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Eco-hammam: Low carbon technologies for lighting, heating and water recycling

Accelerating the uptake of low carbon technologies and ecological practices at a time of crisis.

Eco-hammam asks if the hammam sector in Morocco could benefit from the systematic engagement of multiple stakeholders and their coordinated collaboration, for accelerating the uptake of low carbon technologies and ecological practices at a time of crisis.

Eco hammam


Our project activities include:

  • Establishing a database of key stakeholders and designing social media and web platforms in order to facilitate interaction between these stakeholders for the duration of the project.
  • Conducting monthly public engagement events (in the form of virtual forums) and network facilitation activities with a total of around 360 stakeholders from various sectors and regions in Morocco. Each virtual forum focuses on one specific area of ecological transition:
    • post-COVID-19 transition scenarios and sustainable economy;
    • improved indoor conditions for health, safety and wellbeing; responsible water consumption and
    • recycling and energy transition.

    Some engagement case study hammams from different regions are used to form the focus of multi-stakeholders' co-production of realistic and feasible scenarios for ecological transition. These events are designed to act as catalysts for self-sustaining coordinated regional processes and networks that will accelerate energy transition and ecological practices.

  • Co-monitoring social media and web platforms for hammam stakeholders to assess the impact of the virtual forum events.
  • Co-producing with the National Moroccan Agency for Energy Efficiency a toolkit for hammam ecological transition and a rating system for eco-hammam labelling. This will facilitate and accelerate energy and ecological transition practices as well as the implementation of new regulations by the Ministry of Energy, Mines and Sustainable Development in Morocco through its branch AMEE, one of the partners of this project.


The combination of these separate actions is expected to facilitate an integrated approach towards the co-production of holistic eco-hammam practices and the acceleration of their implementation.

The outcomes of this project are GCRF and ODA compliant as they contribute to the following key areas of global sustainable development goals: Sustainable health and wellbeing, clean air, water and sanitation and affordable, reliable, sustainable energy.

The hammam sector in Morocco is currently in a crisis due to its ongoing closure during the Covid-19 pandemic.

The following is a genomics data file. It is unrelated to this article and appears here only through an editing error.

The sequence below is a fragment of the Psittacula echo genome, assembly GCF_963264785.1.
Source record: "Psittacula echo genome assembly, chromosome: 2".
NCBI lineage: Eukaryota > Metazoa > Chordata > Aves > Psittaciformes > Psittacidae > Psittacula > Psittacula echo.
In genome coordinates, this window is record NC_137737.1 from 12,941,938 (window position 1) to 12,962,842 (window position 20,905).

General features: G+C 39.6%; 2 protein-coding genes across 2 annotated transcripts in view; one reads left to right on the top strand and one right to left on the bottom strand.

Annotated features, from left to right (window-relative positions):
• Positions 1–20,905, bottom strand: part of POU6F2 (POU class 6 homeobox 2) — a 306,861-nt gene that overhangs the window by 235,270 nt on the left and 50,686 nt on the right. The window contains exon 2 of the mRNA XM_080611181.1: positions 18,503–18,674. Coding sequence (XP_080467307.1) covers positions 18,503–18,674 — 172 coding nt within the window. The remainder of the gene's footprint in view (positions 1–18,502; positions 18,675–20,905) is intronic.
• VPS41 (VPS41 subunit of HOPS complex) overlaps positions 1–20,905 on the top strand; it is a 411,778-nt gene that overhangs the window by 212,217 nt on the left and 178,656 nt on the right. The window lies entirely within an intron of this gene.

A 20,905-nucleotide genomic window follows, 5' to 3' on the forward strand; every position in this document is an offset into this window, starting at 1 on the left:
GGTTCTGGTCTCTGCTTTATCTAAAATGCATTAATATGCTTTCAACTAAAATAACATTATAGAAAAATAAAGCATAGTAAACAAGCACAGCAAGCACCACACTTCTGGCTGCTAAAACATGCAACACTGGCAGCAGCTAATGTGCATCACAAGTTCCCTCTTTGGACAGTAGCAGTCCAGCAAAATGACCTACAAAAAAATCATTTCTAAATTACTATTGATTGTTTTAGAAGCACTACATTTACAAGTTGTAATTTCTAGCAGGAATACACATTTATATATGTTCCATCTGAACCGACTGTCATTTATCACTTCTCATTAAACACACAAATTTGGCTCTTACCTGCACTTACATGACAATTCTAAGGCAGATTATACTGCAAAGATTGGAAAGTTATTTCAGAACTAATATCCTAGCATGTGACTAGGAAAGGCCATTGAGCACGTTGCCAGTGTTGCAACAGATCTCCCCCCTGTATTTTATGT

The impact of this project is that it addresses Morocco National priorities in terms of achieving the following:

  • Environmental sustainability: reducing deforestation in Morocco by increasing hammam managers awareness of the use of biomass and efficient boilers and increasing their capacity to source biomass and integrate renewable energy technologies.
  • Increasing opportunities for water saving and recycling, hence addressing the problems of water shortages brought about by severe draughts caused by climate change.
  • Provide an opportunity of communication and collaboration between concerned Ministries in order to facilitate joint sustainable actions such as co-subsidising the installation of biomass boilers and improving hammam managers accessibility to biomass and biomass energy efficient boilers and solar water heaters.
  • Improving air quality by reducing air pollution caused by the traditional hammam furnaces and their chimneys and hence improving the economic sustainability of hammams by reducing their running costs of fuel, water and electricity and hence maintaining their affordable access to the low-income population.
  • Improving health and well-being of hammam staff and users by the application of health and safety measures and improving the indoor comfort in terms of daylighting natural ventilation, humidity and temperature controls. Before Covid-19 every hammam used to receive an average of 700 regular clients on a weekly basis. This project is likely to have a positive impact on the health and wellbeing of thousands of hammam users, and in parallel accelerate the safe return to pre-Covid hammam occupancy levels.
  • Sustain informal and formal jobs associated with the hammam operation, management and services, hence maintaining a source of income for the most economically disadvantaged. Each hammam employs about 15 staff, men and women, therefore the project has the potential to improve the working conditions of at least 180,000 hammam workers.
  • Maintaining the cultural sustainability and resilience of a living heritage of hygiene and wellbeing by allowing the tangible and intangible dimensions of this heritage to continue into the 21st century, particularly for the low-income population living in the World heritage cities of Rabat, Fes and Marrakech.

This project has the potential to be extended to other Maghreb countries of Algeria, Tunisia and Libya where the hammam is still a living heritage.

The project team

Dr Magda Sibley

Dr Magda Sibley

Reader in Architectural History and Theory

Professor Chris Tweed

Professor Chris Tweed

Chair in Sustainable Design

+44 (0)29 2087 6207
Dr Camilla Pezzica

Dr Camilla Pezzica


+44 (0)29 2087 5947